Scottish Lord Advocate points to Welsh referenda as part of case for Indyref 2
Scotland’s top law officer has pointed to Wales’ 2011 devolution referendum as part of the case for allowing the Scottish Government to hold a second advisory referendum on Scottish independence.
The document setting out the case for the second independence referendum, written by Lord Advocate Dorothy Bain QC, was submitted to the Supreme Court this week and published by the Scottish Government today.
In a 51-page filing, she referred a prospective Bill on a referendum to the UK Supreme Court earlier this month so judges can rule if it is within Holyrood’s powers.
Her document points to the fact that referendums had now become “an established part of the constitutional arrangements of this country” with “four referendums of national significance […] held since 2000”.
The second of these was “a referendum was held in Wales on the proposed transfer of legislative competence to the Welsh Assembly,” just 14 years after the original devolution referendum.
“Whilst detailed legislative provision has been made for the conduct of referendums within the United Kingdom, there is little consistency in their use and no consistent practice in respect of their legal effect,” the document says, with some being binding and others, like the Brexit referendum, advisory only.
The case also points to the fact that it is already accepted that the parliaments of Wales and Scotland can hold referenda on constitutional issues governing the future of their own nations as “the devolution settlements for Scotland and Wales now declare that the devolved institutions can only be abolished on the basis of a referendum of the people of those countries”.
The Scottish Government’s case for holding a referendum on independence has leaned heavily on the vote being “advisory”, according to the court document.
The Lord Advocate argues the Bill would not be “self-executing” and would have no real effect on the union – which is reserved to Westminster – but would simply be to “ascertain the wishes of the people of Scotland on their future”.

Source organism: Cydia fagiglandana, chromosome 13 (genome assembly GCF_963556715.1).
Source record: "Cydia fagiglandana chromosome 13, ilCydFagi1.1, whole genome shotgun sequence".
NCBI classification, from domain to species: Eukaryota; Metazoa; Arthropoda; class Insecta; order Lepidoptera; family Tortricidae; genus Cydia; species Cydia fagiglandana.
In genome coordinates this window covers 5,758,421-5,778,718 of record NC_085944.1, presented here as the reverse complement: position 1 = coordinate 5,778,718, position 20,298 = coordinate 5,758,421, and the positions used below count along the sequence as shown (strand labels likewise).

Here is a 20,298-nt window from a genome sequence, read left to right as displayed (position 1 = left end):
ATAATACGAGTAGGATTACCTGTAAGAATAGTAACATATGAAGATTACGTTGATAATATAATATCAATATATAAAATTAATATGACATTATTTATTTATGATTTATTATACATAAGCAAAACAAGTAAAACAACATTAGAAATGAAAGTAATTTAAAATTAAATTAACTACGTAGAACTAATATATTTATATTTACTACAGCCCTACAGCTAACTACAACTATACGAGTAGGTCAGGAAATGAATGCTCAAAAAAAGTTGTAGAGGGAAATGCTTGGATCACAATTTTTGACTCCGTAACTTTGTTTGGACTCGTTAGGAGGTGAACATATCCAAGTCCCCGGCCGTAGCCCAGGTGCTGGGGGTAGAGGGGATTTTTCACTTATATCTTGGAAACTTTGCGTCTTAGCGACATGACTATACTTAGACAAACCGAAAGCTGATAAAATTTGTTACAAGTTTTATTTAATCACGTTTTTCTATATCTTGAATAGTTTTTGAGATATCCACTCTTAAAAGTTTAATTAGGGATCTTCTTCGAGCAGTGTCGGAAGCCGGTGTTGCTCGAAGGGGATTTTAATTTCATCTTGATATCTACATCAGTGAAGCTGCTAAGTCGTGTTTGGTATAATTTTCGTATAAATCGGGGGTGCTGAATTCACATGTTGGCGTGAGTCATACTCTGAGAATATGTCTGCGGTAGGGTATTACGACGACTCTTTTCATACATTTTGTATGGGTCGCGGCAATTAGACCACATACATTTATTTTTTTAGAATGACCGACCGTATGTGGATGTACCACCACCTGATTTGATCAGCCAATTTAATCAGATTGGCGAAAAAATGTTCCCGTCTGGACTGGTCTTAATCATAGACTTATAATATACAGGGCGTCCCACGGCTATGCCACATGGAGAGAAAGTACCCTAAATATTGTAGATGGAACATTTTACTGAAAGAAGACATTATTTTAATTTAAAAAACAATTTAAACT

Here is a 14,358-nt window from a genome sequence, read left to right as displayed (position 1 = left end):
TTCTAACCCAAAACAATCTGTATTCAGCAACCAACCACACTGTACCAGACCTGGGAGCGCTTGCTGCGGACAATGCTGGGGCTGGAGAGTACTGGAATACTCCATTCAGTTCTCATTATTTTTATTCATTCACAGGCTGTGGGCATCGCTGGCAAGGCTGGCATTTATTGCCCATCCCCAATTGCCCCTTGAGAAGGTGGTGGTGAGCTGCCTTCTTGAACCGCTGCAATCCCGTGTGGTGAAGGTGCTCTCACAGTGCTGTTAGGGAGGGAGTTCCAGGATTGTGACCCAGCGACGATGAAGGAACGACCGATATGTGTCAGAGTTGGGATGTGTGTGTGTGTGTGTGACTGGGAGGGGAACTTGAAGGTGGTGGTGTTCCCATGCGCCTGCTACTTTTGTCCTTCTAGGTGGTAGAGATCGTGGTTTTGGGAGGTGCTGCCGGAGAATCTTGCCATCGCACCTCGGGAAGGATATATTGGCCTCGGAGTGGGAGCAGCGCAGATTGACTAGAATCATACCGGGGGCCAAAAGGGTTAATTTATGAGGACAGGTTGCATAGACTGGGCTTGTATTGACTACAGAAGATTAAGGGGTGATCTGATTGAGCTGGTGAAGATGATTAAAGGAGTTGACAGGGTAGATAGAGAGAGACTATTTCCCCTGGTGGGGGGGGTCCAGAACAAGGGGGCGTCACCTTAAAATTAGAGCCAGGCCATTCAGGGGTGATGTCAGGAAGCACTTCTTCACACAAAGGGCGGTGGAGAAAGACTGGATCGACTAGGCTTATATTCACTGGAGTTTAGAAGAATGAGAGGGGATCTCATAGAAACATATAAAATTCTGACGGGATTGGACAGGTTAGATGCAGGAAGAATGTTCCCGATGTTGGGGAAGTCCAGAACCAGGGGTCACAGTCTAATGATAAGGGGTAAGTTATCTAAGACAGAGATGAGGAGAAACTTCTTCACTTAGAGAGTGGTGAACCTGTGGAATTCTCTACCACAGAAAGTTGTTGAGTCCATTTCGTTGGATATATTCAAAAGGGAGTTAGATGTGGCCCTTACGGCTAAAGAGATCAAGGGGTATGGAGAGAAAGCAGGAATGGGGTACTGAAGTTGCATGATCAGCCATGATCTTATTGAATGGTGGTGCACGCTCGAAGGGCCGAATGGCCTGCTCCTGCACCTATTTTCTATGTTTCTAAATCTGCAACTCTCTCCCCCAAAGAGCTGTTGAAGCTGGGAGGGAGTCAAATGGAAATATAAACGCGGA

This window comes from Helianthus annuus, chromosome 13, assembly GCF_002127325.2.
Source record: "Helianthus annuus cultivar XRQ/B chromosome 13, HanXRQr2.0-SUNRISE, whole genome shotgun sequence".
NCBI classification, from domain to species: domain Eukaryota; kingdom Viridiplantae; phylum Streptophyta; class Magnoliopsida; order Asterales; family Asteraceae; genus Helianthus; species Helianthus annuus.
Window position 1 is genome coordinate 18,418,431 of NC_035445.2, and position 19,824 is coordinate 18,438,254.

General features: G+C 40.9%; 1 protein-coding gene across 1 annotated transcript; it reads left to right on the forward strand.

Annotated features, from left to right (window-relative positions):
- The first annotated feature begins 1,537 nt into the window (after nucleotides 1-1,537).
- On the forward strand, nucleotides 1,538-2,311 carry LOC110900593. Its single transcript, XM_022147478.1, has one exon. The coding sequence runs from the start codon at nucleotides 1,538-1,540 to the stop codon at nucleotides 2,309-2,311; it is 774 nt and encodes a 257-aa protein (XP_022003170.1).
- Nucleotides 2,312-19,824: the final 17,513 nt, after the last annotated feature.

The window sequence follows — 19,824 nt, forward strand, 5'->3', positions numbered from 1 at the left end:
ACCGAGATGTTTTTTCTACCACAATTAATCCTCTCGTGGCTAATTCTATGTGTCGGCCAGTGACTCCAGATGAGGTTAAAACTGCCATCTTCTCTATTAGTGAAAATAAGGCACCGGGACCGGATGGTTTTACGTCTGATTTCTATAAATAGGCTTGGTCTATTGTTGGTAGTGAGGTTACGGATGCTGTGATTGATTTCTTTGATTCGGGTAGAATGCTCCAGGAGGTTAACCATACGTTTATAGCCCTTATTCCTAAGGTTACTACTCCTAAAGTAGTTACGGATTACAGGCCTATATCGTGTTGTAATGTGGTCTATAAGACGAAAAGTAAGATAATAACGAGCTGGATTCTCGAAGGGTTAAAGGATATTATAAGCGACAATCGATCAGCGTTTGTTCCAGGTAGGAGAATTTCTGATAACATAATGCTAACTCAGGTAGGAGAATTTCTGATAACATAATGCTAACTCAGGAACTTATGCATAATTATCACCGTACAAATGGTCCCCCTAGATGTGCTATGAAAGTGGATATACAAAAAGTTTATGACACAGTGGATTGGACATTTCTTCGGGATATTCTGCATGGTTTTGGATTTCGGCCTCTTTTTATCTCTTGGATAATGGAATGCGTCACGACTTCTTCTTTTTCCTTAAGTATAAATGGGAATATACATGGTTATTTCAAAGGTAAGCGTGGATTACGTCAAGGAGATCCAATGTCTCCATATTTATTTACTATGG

She wrote: “The legal effects of the Bill would be limited to facilitating the holding of a referendum vote, identifying those eligible to vote, the timing of the vote and affirming that the Referendums (Scotland) Act 2020 would apply.
“The Bill would not purport to alter or impede any legal rule constituting or affecting the union of the kingdoms of Scotland and England either directly or indirectly.
“The referendum would have no prescribed legal consequences arising from its result. It is not, unlike some other referendums, self-executing.”
It would not be right for the court to “speculate” on the actions of the Scottish Government after any vote on independence, she said.
“Beyond the immediate effect of ascertaining the will of the people of Scotland, the practical effects of an advisory referendum are speculative,” she wrote.
“The court ought not to engage in such speculation because it is not equipped to do so.”
The Bill, if the court “embraces the political consequences of any ‘Yes’ vote”, could be beyond the powers of Holyrood, she argued.
But she added: “If, however, its effect is determined by its legal consequences and immediate effect (obtaining the views of the Scottish people on the subject of a reserved matter), then it may not ‘relate to’ the reservation and thus would be within the competence of the Scottish Parliament.”
Ms Bain also stressed the importance of the question the court has been asked to answer.
“Despite the highly charged political context, it is a question of law,” she wrote.
“It is therefore a question that can only be authoritatively determined by this court.
“The Lord Advocated believes it is in the public interest that clarity be brought to the scope of the Scottish Parliament’s powers in respect of the issue.”
The court has said arguments will be heard on October 11 and 12.
A UK Government spokesperson said: “People across Scotland want both their governments to be working together on the issues that matter to them and their families, not talking about another independence referendum.
“We preparing our written case on the preliminary points we have noted, as well as the substantive issue, and will submit them to the court in accordance with its timetable.
“On the question of legislative competence, the UK Government’s clear view remains that a Bill legislating for a referendum on independence would be outside the legislative competence of the Scottish Parliament.”
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